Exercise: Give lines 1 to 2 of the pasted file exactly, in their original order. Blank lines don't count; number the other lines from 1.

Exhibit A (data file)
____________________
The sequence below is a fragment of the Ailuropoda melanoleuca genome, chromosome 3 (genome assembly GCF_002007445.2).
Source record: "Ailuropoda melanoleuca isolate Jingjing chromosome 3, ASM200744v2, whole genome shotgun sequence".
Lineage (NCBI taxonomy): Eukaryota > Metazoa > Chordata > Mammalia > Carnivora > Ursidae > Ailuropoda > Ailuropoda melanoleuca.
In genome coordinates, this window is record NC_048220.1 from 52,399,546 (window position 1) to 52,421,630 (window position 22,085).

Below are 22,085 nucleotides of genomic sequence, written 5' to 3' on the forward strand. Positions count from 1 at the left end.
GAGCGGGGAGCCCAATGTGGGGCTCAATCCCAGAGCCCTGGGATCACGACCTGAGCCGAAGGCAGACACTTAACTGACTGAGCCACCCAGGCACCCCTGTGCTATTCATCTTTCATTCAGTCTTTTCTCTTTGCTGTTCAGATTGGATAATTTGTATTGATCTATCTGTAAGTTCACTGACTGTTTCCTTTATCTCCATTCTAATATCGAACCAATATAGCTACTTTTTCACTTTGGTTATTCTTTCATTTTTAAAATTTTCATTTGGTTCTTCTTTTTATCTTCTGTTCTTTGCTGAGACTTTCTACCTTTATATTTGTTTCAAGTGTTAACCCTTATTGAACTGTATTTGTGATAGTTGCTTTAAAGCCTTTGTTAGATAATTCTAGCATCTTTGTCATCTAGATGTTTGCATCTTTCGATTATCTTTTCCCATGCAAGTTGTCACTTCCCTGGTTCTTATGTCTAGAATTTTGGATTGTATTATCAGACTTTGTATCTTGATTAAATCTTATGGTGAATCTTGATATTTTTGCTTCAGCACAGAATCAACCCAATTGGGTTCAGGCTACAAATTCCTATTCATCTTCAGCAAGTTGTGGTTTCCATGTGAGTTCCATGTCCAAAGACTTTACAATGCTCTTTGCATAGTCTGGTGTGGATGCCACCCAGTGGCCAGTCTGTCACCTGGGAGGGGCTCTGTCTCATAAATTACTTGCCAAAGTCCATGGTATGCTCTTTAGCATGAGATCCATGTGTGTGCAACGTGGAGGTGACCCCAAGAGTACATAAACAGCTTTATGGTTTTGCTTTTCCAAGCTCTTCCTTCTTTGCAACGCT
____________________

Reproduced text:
The sequence below is a fragment of the Ailuropoda melanoleuca genome, chromosome 3 (genome assembly GCF_002007445.2).
Source record: "Ailuropoda melanoleuca isolate Jingjing chromosome 3, ASM200744v2, whole genome shotgun sequence".